Cystic Fibrosis Foundation Honors Fundraising Work From Team Superman

Patrícia Silva, PhD avatar

by Patrícia Silva, PhD |

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First day of schoolThe Great Strides event, a fundraiser associated with the Cystic Fibrosis Foundation, has become the largest national fundraiser advocating for cystic fibrosis (CF), held through monthly initiatives and with the support of families, donors, and friends. This month, those honored by the event are Jen and Justin Grady, also known as Team Superman.

Team Superman, from the Connecticut Chapter, is comprised of the couple, their five-year-old son, Clark, who suffers from CF, and their two-year-old Ella. The team organized a walk last May, and has already raised $105,000.

“My son Clark was diagnosed with CF when he was 9 days old. Besides loving him, the best way I can help him is to support the search for a cure. Great Strides allows us to show a positive, outward presence and involve the community in the Foundation’s mission,” the couple explains. “We tell everyone that this is no longer just about Clark — it’s about all people with CF. That means we will not stop until everyone’s dream — a cure for this disease — has been realized.”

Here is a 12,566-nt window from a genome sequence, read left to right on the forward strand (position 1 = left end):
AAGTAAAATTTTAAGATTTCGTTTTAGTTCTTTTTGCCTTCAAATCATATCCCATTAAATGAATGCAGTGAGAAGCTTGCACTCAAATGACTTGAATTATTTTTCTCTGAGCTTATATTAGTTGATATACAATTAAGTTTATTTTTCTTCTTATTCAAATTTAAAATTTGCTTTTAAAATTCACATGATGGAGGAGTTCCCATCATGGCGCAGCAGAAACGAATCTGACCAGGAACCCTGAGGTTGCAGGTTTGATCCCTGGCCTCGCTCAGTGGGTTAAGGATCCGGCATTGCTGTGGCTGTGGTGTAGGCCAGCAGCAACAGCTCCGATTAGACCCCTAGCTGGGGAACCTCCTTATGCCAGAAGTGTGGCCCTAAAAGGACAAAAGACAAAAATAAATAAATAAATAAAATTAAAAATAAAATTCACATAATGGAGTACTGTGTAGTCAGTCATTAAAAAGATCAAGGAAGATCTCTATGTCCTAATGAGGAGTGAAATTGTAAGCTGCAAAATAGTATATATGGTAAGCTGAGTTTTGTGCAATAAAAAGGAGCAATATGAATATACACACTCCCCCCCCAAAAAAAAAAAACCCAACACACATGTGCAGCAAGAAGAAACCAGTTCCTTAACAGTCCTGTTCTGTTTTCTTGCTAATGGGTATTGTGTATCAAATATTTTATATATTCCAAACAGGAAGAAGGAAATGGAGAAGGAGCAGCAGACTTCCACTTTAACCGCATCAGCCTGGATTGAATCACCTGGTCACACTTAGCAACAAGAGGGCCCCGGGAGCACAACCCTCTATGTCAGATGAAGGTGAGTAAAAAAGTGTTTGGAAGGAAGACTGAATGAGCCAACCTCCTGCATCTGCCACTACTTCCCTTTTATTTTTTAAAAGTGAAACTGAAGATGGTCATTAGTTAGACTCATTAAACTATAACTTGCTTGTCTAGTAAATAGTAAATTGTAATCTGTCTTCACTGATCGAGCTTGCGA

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Ever year, Team Superman organizes a wine and beer tasting to help fundraise for CF, in which they offer 200 wines and 50 micro brews, as well as a large silent auction and raffle for about 150 items. While the first year raised $30,000, and the second year $34,000, this year, the team established a new goal and made changes that enabled them to raise $90,000. The team invites everyone they know to donate money and patronage to help the foundation.

Fundraising is a way for the couple to not only support the effort of finding a cure for the disease, but also fulfill the hole that was created in their lives when CF entered it. As they recently explained, they were feeling “absolutely devastated,” and helping the foundation has brought them hope and optimism.

As advice to other parents who are suffering with the burden of the disease, the team says that “people don’t like asking others for help, and feel especially uncomfortable asking for money. My advice is to let go of those feelings. Loving and taking care of someone with the disease includes changing the future trajectory of the disease, and fundraising is the only way that can happen.”